Moroccan State TV Coaches Women in Concealing Injuries From Domestic Abuse

Screengrab via Twitter
Screengrab via Twitter

A Moroccan state television channel has ignited protest for broadcasting a makeup tutorial on how to conceal injuries from domestic abuse.

According to the Independent, Channel 2M ran a cheery program that directed women in hiding bruises with meticulous makeup application. The model appears to have two black eyes and swollen cheeks — ostensibly these are imitations applied so that the show’s host can demonstrate how to mask them.

“Make sure to use loose powder to fix the makeup, so if you have to work throughout the day, the bruises don’t show,” the makeup artist advises.


She proceeds to recommend the most effective brands of concealer and foundation — ones heavy enough to hide swelling and bruising.

“We hope these beauty tips will help you carry on with your daily life,” she concludes.

As it happens, the program ran simultaneously with the International Day for the Elimination of Violence Against Women. But regardless of this coincidence, a beauty tutorial designed for women who have been beaten normalizes domestic abuse in the most pernicious way. It moreover trivializes domestic violence as an aesthetic inconvenience that can be managed easily, rather than an epidemic endangering the lives of millions of women and men.


Hundreds of Moroccan women have signed a petition censuring this broadcast and its “standardization of violence against women”:

“As Moroccan women and as feminist activists in Morocco, and in the name of all Moroccan people, we denounce the message of normalization with violence against women...We demand severe sanctions against this show, Sabahiyat, and the channel 2M.


The violence should not be covered by makeup, and the aggressors have to be condemned.”


In the wake of the complaints, 2M removed the tutorial from its website and composed a “clarification” for its website, stating that the clip was “completely inappropriate and has an editorial error of judgment in view of sensitivity and the gravity of the subject of violence against women.”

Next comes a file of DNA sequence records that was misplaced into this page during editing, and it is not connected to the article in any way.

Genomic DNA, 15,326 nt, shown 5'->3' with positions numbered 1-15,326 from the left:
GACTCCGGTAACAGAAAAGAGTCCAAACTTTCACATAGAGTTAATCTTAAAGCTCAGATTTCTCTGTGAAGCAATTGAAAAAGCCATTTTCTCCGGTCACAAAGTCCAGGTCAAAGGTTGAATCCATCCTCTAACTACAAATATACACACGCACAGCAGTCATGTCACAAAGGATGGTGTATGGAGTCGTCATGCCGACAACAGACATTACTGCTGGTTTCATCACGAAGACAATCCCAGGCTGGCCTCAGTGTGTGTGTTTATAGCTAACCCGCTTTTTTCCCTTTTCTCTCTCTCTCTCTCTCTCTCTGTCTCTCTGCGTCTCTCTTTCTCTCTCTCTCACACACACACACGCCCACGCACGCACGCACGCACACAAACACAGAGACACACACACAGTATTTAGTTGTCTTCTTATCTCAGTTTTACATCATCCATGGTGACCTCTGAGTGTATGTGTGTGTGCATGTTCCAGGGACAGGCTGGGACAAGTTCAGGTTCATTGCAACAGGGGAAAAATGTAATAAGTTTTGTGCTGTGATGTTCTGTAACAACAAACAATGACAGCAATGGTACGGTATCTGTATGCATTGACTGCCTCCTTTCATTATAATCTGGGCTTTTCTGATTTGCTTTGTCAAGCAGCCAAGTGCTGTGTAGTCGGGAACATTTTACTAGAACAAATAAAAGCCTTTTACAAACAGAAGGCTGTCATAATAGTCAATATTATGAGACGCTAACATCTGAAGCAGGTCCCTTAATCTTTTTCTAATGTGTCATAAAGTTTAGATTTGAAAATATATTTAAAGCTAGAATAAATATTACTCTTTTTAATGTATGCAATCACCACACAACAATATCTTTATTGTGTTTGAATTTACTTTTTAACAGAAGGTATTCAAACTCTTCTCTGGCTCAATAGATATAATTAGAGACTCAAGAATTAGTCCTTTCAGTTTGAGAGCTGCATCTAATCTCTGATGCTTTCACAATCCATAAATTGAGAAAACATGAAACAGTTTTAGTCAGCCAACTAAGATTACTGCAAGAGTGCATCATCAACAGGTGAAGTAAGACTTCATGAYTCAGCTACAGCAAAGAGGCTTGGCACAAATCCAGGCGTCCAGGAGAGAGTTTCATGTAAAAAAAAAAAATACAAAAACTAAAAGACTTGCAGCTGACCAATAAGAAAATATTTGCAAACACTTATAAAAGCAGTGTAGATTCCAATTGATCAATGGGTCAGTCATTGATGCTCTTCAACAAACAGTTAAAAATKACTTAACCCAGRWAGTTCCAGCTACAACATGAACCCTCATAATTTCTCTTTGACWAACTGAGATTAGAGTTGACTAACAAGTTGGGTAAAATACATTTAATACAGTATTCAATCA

However, activists did not interpret this apology as especially sincere. They also remarked that not all women who experience domestic abuse are able to read. 2M then produced a live broadcast in order to deliver the apology more effectively.


The Human Rights Watch has addressed the Moroccan government on the matter of domestic violence, emphasizing that the country’s laws do not clearly delineate ways to punish abusers or implement preventative measures. Likewise, survivors are not met with the support they require.

The impact of the government’s inaction is all too evident. In 2009, women between the ages of 18 and 65 were surveyed by the Moroccan High Commission for Planning. They learned that 62.8 percent—roughly two-thirds—had endured “physical, psychological, sexual, or economic violence.” Of the 55 percent who had experienced “conjugal” violence, only three percent had reported it to authorities.

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Both as a feminist and as a daughter of a domestic abuse survivor, I think I have more complicated feelings about these sorts of tutorials than a lot of women. I do not like the particular tone or intent of this particular video, but I also understand how important makeup can be as a coping tool for many victims who are unable, not ready or just unwilling to leave their abusers. Makeup doesn’t just hide the horrific treatment abusers deal out to their victims, it can enable victims to have parts of their lives outside of their homes where they feel normal, secure and in control in ways they might not feel able to if they were walking around with visible bruises and wounds. I feel simultaneously heartbroken that there’s a reason for such tutorials to exist and grateful that they’re out there. I don’t think they belong on TV, but I do think there’s a place for ones made by survivors for other survivors out there.